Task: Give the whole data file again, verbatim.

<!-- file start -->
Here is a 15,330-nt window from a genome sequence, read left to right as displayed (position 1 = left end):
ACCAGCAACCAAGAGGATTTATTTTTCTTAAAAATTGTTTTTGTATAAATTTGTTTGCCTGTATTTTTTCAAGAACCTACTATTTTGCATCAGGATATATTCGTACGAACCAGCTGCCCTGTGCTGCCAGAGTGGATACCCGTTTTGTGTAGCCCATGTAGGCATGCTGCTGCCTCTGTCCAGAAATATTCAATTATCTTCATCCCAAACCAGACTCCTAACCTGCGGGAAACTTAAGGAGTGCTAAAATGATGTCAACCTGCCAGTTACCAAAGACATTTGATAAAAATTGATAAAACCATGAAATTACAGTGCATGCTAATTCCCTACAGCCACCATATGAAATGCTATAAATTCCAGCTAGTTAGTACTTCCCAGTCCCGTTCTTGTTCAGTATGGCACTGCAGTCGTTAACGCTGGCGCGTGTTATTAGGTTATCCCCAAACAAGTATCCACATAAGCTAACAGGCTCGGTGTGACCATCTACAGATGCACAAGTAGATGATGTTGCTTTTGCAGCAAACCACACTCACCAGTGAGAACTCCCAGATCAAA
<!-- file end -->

Here is a 15,330-nt window from a genome sequence, read left to right as displayed (position 1 = left end):
ACCAGCAACCAAGAGGATTTATTTTTCTTAAAAATTGTTTTTGTATAAATTTGTTTGCCTGTATTTTTTCAAGAACCTACTATTTTGCATCAGGATATATTCGTACGAACCAGCTGCCCTGTGCTGCCAGAGTGGATACCCGTTTTGTGTAGCCCATGTAGGCATGCTGCTGCCTCTGTCCAGAAATATTCAATTATCTTCATCCCAAACCAGACTCCTAACCTGCGGGAAACTTAAGGAGTGCTAAAATGATGTCAACCTGCCAGTTACCAAAGACATTTGATAAAAATTGATAAAACCATGAAATTACAGTGCATGCTAATTCCCTACAGCCACCATATGAAATGCTATAAATTCCAGCTAGTTAGTACTTCCCAGTCCCGTTCTTGTTCAGTATGGCACTGCAGTCGTTAACGCTGGCGCGTGTTATTAGGTTATCCCCAAACAAGTATCCACATAAGCTAACAGGCTCGGTGTGACCATCTACAGATGCACAAGTAGATGATGTTGCTTTTGCAGCAAACCACACTCACCAGTGAGAACTCCCAGATCAAA